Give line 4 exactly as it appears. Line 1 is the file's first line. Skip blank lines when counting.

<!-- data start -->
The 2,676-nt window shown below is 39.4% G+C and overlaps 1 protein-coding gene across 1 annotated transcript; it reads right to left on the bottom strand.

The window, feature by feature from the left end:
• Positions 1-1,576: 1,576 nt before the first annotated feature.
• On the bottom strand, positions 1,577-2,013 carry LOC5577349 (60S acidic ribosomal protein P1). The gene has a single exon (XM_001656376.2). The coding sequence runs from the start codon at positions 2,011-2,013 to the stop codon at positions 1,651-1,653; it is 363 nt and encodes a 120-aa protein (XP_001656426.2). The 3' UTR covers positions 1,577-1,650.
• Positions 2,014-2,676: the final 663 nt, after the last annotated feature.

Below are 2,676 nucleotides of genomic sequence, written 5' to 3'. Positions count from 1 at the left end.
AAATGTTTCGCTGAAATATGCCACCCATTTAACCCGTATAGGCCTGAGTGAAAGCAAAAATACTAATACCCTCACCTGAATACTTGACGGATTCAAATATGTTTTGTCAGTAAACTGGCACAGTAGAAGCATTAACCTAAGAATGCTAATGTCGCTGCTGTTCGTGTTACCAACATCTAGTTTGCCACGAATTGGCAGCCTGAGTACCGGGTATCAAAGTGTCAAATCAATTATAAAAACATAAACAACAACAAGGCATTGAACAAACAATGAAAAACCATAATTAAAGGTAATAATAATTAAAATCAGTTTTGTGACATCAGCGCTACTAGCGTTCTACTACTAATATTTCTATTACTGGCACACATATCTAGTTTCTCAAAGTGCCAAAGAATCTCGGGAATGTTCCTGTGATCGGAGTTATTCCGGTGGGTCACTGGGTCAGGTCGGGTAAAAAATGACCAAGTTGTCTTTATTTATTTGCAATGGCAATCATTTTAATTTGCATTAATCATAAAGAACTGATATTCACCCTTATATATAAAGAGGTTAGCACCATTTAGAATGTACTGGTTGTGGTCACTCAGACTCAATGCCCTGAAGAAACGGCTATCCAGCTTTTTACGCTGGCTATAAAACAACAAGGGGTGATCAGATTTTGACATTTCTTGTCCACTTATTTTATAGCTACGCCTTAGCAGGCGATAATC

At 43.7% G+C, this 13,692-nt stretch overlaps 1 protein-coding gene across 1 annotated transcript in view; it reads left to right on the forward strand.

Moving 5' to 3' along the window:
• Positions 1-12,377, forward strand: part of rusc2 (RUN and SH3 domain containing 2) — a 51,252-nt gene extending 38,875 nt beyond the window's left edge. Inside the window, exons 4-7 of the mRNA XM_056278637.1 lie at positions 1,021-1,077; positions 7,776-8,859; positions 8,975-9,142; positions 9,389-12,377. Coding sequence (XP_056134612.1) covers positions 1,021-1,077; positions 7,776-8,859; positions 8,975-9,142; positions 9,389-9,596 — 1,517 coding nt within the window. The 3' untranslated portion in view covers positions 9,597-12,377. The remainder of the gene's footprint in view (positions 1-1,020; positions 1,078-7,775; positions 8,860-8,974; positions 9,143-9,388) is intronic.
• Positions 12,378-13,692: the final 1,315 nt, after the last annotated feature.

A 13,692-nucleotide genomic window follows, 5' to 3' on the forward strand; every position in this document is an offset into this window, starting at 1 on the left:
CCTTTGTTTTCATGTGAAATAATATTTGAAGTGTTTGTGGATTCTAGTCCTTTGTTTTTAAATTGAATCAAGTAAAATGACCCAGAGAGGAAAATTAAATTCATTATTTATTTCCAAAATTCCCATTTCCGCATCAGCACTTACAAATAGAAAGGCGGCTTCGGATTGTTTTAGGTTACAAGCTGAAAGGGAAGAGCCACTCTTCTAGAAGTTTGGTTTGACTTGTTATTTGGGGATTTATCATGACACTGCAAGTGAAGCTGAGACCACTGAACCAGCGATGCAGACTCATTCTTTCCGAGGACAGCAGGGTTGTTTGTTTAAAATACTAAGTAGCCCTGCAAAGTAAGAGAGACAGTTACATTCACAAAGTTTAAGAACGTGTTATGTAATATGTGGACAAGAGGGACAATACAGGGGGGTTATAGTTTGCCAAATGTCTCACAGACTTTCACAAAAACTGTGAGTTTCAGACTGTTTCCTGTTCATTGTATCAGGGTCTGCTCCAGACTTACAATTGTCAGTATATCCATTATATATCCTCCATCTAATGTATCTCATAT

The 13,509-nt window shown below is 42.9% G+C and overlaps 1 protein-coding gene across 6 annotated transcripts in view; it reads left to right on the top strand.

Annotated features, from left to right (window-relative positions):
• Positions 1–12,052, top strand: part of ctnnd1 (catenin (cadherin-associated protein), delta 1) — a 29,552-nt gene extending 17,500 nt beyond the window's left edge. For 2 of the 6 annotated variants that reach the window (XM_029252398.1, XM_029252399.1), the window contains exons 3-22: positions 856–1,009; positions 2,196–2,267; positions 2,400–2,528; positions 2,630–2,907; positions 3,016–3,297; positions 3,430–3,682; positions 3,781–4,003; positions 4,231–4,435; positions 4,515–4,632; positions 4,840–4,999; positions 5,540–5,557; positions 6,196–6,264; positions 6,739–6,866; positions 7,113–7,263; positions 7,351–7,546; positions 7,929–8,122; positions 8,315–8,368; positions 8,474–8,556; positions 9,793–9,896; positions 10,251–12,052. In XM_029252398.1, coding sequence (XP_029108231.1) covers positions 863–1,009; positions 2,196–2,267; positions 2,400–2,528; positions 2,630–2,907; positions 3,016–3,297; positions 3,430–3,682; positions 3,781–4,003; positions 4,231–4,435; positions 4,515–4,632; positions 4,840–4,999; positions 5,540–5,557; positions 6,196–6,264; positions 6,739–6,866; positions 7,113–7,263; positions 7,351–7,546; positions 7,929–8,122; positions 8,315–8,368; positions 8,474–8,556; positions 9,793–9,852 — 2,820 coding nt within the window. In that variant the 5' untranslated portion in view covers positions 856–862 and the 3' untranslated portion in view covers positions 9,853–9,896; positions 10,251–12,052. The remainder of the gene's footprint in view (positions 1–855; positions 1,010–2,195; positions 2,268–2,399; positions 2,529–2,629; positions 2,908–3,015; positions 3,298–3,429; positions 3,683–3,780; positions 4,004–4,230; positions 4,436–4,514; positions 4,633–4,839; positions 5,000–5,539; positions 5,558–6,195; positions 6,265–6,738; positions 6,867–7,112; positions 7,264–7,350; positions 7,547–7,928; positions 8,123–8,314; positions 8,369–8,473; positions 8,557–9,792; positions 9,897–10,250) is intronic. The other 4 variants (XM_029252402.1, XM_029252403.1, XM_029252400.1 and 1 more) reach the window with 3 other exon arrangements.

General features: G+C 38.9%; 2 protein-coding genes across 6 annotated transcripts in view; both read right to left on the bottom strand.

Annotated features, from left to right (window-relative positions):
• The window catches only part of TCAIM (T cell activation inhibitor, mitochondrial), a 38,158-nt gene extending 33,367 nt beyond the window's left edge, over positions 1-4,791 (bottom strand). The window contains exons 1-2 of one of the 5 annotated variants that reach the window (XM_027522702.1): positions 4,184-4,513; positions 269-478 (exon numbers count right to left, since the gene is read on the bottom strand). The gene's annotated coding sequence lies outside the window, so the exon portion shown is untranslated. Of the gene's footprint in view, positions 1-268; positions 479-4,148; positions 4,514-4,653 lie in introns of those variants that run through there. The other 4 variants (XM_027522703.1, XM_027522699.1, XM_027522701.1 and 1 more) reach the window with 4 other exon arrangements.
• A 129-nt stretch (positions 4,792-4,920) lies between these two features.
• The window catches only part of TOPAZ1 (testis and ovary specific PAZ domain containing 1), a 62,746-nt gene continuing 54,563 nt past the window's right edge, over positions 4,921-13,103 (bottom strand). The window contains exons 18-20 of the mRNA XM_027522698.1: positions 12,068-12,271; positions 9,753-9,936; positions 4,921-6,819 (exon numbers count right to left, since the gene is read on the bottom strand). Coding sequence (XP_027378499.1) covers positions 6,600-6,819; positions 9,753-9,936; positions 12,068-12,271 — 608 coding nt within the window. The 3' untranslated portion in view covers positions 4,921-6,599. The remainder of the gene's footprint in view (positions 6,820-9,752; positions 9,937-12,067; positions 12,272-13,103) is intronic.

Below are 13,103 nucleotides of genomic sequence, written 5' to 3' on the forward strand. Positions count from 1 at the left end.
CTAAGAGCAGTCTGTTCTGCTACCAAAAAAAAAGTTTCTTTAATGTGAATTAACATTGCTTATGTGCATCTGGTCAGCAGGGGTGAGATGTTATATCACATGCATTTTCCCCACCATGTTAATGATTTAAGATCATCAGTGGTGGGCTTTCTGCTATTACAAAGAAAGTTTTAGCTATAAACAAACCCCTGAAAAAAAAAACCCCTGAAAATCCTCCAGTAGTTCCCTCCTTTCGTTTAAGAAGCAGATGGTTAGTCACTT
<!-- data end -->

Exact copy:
• On the bottom strand, positions 1,577-2,013 carry LOC5577349 (60S acidic ribosomal protein P1). The gene has a single exon (XM_001656376.2). The coding sequence runs from the start codon at positions 2,011-2,013 to the stop codon at positions 1,651-1,653; it is 363 nt and encodes a 120-aa protein (XP_001656426.2). The 3' UTR covers positions 1,577-1,650.